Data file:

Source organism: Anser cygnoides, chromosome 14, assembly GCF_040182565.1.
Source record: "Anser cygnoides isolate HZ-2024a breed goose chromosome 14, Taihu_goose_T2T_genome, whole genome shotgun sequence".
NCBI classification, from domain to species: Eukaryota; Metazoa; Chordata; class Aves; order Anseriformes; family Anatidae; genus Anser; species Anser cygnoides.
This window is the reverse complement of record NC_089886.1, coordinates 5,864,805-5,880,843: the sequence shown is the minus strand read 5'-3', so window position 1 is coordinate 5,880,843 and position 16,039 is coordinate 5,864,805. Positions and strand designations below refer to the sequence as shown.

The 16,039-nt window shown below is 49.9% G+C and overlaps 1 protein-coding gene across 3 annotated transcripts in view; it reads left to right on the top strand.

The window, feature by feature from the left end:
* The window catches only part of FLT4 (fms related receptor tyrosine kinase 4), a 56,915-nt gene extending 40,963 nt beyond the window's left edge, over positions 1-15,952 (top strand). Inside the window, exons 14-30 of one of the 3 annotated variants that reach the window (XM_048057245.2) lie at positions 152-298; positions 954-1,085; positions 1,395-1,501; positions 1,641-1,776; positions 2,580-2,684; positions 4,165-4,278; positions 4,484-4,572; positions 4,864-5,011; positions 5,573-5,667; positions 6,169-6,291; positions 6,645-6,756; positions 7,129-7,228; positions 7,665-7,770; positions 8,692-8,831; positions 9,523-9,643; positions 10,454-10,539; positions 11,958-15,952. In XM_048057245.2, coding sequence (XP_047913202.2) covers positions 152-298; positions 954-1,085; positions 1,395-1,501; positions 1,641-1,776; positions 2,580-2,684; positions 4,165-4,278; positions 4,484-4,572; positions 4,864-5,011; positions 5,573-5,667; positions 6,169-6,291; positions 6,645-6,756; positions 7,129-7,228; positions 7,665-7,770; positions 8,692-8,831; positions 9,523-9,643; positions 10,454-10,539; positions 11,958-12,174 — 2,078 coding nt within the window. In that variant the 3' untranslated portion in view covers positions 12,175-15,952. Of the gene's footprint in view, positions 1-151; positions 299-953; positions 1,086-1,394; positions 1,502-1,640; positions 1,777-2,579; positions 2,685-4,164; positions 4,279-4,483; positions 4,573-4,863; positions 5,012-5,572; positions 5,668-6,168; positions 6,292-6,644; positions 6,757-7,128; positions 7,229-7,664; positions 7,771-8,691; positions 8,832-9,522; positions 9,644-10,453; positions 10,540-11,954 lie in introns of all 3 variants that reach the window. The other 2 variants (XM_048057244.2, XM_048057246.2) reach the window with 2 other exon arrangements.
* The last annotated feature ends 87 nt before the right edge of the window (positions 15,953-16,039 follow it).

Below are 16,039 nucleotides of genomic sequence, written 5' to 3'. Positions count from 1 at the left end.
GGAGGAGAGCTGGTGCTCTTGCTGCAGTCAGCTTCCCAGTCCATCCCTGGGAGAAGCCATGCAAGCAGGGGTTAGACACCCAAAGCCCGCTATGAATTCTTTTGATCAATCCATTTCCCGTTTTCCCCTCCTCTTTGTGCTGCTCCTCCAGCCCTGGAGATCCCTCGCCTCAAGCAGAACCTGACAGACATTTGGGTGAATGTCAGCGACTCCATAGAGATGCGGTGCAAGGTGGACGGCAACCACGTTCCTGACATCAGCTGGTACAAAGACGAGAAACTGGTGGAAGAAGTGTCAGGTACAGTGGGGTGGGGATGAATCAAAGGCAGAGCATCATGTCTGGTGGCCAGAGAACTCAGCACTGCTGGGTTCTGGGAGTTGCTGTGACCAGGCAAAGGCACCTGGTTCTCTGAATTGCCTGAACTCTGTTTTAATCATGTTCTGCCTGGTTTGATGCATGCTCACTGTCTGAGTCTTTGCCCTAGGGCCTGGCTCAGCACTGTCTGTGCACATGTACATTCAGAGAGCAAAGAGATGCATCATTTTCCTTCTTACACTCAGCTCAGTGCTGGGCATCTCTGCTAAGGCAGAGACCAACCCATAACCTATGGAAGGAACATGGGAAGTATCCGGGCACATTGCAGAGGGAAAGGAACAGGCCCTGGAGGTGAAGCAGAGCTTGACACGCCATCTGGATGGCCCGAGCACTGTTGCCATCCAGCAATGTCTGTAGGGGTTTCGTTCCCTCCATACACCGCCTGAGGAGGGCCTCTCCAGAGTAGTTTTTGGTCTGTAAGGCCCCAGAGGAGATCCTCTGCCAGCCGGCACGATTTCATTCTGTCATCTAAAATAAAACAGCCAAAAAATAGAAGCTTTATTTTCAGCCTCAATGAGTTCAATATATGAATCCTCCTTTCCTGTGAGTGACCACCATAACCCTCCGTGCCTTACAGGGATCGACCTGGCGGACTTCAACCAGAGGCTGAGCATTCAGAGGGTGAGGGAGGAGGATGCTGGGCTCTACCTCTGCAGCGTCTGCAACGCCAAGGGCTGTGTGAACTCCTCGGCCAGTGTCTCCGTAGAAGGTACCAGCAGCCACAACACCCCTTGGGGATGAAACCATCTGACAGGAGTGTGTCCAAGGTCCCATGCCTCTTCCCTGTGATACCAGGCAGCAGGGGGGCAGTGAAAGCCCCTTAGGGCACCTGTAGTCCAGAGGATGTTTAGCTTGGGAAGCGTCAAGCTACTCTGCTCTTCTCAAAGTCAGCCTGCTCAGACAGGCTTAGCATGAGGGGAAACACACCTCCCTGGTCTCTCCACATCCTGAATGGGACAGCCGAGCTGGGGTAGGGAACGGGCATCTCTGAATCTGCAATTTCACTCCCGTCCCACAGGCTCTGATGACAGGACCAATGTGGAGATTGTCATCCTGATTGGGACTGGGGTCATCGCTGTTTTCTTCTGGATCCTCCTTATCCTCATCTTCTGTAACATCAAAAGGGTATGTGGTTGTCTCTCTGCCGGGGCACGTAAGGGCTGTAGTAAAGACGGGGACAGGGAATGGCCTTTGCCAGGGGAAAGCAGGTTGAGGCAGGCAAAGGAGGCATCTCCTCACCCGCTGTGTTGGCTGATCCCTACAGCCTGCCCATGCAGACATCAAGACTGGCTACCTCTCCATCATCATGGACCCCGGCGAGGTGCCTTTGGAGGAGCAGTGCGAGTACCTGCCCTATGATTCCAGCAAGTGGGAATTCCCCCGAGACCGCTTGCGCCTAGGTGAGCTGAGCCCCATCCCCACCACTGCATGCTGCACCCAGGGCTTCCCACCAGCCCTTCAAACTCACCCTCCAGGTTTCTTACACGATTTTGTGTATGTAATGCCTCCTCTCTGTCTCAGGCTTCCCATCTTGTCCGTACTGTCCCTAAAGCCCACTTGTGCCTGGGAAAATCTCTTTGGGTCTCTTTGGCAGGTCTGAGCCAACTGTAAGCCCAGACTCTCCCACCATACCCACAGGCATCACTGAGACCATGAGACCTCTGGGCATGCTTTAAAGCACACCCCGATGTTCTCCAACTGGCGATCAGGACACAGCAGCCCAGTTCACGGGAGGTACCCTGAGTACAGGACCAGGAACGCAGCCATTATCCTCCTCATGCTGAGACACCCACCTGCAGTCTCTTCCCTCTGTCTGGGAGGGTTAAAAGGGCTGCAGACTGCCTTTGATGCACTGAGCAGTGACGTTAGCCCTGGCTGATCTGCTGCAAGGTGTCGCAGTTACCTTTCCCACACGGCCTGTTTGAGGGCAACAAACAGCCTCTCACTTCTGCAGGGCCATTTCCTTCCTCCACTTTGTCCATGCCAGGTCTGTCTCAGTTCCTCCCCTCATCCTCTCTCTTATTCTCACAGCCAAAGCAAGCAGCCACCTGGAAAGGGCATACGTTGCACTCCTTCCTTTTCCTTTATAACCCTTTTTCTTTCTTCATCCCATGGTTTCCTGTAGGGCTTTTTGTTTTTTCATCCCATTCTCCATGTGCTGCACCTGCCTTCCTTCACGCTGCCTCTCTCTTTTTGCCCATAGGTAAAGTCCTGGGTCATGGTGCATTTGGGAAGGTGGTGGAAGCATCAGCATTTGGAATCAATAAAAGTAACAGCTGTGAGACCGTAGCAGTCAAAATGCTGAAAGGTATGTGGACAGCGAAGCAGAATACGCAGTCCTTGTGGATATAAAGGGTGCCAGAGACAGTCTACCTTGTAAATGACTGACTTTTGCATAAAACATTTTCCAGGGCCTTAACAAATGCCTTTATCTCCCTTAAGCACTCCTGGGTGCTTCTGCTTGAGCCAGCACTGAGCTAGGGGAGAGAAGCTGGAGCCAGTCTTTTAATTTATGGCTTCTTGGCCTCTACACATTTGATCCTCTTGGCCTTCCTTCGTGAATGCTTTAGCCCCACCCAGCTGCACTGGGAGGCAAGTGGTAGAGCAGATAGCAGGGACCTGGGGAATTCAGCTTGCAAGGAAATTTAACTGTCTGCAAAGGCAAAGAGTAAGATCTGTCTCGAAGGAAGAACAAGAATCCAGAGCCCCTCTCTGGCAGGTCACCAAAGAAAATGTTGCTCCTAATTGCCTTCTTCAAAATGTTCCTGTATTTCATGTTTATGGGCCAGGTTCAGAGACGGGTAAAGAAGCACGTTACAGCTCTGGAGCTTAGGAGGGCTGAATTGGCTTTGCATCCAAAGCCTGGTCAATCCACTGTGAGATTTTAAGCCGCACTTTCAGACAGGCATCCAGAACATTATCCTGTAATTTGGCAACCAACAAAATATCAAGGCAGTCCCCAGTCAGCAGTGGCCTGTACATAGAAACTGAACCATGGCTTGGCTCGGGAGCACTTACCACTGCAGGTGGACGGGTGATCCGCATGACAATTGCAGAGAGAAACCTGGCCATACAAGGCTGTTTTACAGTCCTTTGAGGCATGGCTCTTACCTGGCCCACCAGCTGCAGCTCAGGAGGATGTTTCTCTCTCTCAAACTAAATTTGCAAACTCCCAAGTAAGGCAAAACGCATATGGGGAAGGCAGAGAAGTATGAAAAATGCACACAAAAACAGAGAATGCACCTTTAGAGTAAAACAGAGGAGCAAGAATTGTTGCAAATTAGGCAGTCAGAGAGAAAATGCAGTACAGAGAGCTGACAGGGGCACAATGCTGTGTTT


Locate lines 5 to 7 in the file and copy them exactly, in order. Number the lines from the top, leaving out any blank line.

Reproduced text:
The 16,039-nt window shown below is 49.9% G+C and overlaps 1 protein-coding gene across 3 annotated transcripts in view; it reads left to right on the top strand.

The window, feature by feature from the left end:
* The window catches only part of FLT4 (fms related receptor tyrosine kinase 4), a 56,915-nt gene extending 40,963 nt beyond the window's left edge, over positions 1-15,952 (top strand). Inside the window, exons 14-30 of one of the 3 annotated variants that reach the window (XM_048057245.2) lie at positions 152-298; positions 954-1,085; positions 1,395-1,501; positions 1,641-1,776; positions 2,580-2,684; positions 4,165-4,278; positions 4,484-4,572; positions 4,864-5,011; positions 5,573-5,667; positions 6,169-6,291; positions 6,645-6,756; positions 7,129-7,228; positions 7,665-7,770; positions 8,692-8,831; positions 9,523-9,643; positions 10,454-10,539; positions 11,958-15,952. In XM_048057245.2, coding sequence (XP_047913202.2) covers positions 152-298; positions 954-1,085; positions 1,395-1,501; positions 1,641-1,776; positions 2,580-2,684; positions 4,165-4,278; positions 4,484-4,572; positions 4,864-5,011; positions 5,573-5,667; positions 6,169-6,291; positions 6,645-6,756; positions 7,129-7,228; positions 7,665-7,770; positions 8,692-8,831; positions 9,523-9,643; positions 10,454-10,539; positions 11,958-12,174 — 2,078 coding nt within the window. In that variant the 3' untranslated portion in view covers positions 12,175-15,952. Of the gene's footprint in view, positions 1-151; positions 299-953; positions 1,086-1,394; positions 1,502-1,640; positions 1,777-2,579; positions 2,685-4,164; positions 4,279-4,483; positions 4,573-4,863; positions 5,012-5,572; positions 5,668-6,168; positions 6,292-6,644; positions 6,757-7,128; positions 7,229-7,664; positions 7,771-8,691; positions 8,832-9,522; positions 9,644-10,453; positions 10,540-11,954 lie in introns of all 3 variants that reach the window. The other 2 variants (XM_048057244.2, XM_048057246.2) reach the window with 2 other exon arrangements.